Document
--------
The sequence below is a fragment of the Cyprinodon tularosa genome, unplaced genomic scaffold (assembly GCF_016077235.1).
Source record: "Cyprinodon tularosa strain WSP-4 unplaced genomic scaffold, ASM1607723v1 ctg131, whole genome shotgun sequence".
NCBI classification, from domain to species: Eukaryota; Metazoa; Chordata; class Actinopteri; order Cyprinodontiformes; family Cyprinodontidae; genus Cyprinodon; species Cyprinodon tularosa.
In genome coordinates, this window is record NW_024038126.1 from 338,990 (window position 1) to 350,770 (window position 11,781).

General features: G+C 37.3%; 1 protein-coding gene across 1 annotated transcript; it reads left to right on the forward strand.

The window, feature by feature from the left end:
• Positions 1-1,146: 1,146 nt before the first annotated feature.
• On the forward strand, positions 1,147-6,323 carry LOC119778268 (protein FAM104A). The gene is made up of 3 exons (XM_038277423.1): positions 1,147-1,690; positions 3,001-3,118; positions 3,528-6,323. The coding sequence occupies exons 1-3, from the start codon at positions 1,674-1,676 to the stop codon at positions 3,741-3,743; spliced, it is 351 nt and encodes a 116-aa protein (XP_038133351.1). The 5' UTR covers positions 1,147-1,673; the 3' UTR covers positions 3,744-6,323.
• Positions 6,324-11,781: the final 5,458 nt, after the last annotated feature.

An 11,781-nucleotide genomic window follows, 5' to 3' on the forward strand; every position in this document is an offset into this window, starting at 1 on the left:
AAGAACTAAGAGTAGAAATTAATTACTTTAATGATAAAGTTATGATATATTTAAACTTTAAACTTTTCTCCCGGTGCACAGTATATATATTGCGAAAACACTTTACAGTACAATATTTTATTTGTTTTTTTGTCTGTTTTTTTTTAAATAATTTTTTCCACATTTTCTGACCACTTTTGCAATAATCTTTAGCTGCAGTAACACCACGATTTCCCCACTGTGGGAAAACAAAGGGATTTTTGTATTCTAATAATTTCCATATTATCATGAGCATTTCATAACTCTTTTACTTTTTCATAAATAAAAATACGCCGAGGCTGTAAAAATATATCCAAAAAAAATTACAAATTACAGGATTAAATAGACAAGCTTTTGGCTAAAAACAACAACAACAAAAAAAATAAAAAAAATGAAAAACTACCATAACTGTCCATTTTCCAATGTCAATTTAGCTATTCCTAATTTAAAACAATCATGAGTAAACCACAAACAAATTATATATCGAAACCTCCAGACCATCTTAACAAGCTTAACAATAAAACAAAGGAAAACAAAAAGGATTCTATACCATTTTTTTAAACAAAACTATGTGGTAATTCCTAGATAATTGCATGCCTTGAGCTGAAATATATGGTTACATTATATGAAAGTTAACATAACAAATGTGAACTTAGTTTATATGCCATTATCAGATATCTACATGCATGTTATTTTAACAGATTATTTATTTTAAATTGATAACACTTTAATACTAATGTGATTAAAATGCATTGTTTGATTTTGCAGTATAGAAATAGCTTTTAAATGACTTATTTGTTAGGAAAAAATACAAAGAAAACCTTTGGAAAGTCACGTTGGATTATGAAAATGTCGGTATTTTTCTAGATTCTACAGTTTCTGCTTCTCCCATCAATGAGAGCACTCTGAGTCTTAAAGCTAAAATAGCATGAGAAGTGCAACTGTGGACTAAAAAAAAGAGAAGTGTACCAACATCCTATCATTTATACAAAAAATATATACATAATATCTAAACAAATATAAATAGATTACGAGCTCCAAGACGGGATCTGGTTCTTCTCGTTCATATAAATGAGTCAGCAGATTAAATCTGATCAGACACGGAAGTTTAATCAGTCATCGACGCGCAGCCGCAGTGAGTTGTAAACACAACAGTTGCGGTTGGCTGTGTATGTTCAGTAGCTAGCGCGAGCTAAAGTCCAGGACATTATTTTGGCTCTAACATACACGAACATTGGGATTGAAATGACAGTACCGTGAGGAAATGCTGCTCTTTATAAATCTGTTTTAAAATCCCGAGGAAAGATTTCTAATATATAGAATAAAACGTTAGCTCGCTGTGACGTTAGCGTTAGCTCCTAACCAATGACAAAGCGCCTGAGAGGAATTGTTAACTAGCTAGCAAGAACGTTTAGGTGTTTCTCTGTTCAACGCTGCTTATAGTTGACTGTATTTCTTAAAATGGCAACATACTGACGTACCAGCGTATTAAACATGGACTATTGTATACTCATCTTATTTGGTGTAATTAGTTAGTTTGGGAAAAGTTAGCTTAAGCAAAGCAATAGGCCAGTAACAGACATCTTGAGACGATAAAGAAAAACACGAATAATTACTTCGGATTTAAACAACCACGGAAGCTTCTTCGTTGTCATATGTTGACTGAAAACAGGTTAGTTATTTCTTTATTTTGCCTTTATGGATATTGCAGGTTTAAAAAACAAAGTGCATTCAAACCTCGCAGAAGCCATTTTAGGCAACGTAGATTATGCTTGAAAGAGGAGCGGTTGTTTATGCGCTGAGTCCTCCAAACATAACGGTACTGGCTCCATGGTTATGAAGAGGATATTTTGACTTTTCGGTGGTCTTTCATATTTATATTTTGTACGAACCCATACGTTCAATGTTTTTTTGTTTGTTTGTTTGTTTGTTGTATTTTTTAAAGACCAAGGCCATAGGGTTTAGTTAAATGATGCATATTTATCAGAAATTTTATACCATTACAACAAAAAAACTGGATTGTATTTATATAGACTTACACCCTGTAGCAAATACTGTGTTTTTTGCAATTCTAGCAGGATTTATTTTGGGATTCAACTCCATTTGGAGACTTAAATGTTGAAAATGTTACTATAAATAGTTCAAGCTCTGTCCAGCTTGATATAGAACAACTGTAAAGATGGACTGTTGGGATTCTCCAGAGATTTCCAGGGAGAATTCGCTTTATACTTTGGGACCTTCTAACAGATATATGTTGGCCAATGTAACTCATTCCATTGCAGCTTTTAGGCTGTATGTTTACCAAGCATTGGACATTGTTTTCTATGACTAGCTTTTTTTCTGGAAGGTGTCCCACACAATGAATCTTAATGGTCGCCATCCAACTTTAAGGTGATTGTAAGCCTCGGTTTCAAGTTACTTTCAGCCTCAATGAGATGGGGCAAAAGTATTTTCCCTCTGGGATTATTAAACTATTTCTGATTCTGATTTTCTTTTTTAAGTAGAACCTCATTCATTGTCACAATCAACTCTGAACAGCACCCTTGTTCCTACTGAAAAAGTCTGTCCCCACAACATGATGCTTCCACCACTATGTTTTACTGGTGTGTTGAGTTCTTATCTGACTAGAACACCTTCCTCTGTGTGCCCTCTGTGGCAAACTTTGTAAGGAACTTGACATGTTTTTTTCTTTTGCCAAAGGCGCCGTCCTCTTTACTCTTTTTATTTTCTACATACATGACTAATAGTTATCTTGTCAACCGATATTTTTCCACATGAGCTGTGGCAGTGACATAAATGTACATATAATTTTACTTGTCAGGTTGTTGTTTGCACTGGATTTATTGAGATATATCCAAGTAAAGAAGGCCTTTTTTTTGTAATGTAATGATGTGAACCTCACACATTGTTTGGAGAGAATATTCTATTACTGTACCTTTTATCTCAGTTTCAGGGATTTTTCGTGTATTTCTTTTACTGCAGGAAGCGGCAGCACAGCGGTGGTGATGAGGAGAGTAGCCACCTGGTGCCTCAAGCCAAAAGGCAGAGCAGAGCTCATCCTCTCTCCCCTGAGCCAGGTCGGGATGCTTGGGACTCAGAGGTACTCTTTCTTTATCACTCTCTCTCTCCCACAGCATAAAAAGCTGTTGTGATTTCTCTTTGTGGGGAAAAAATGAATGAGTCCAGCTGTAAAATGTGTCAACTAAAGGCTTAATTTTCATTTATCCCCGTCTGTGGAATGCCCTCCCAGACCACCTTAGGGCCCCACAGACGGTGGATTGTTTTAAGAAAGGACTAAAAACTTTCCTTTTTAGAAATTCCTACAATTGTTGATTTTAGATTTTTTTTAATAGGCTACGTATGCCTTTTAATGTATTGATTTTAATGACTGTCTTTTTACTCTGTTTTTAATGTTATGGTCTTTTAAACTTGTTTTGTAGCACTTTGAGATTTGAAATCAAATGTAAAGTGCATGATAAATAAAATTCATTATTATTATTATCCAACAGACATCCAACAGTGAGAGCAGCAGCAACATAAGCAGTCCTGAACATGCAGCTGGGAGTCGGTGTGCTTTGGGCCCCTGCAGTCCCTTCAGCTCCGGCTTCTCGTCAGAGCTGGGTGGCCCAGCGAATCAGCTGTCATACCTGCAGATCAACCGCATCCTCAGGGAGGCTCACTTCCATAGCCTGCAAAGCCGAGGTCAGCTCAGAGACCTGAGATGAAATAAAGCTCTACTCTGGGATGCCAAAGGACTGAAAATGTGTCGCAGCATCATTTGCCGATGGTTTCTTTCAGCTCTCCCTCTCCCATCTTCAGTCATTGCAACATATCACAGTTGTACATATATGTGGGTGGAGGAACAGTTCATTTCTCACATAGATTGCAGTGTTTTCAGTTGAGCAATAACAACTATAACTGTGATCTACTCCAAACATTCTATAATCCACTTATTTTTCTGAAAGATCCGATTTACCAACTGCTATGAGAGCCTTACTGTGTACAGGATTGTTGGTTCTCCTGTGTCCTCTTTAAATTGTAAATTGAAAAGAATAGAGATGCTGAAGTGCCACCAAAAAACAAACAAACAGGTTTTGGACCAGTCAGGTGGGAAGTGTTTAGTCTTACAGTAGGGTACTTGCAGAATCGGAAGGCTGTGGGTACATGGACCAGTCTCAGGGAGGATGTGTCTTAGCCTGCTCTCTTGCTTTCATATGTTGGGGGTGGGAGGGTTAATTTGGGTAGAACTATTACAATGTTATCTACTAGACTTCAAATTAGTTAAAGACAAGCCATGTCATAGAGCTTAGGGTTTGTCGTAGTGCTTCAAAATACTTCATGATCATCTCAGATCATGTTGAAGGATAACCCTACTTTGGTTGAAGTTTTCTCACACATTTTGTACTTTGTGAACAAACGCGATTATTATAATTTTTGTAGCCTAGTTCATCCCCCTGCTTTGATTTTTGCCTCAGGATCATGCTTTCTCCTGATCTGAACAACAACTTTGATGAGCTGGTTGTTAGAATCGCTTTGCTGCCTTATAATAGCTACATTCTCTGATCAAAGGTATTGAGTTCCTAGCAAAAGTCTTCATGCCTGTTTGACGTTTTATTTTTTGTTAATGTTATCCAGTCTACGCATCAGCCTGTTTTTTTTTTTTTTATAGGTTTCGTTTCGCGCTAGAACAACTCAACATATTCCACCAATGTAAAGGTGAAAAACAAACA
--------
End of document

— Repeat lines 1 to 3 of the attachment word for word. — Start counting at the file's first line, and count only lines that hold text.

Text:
The sequence below is a fragment of the Cyprinodon tularosa genome, unplaced genomic scaffold (assembly GCF_016077235.1).
Source record: "Cyprinodon tularosa strain WSP-4 unplaced genomic scaffold, ASM1607723v1 ctg131, whole genome shotgun sequence".
NCBI classification, from domain to species: Eukaryota; Metazoa; Chordata; class Actinopteri; order Cyprinodontiformes; family Cyprinodontidae; genus Cyprinodon; species Cyprinodon tularosa.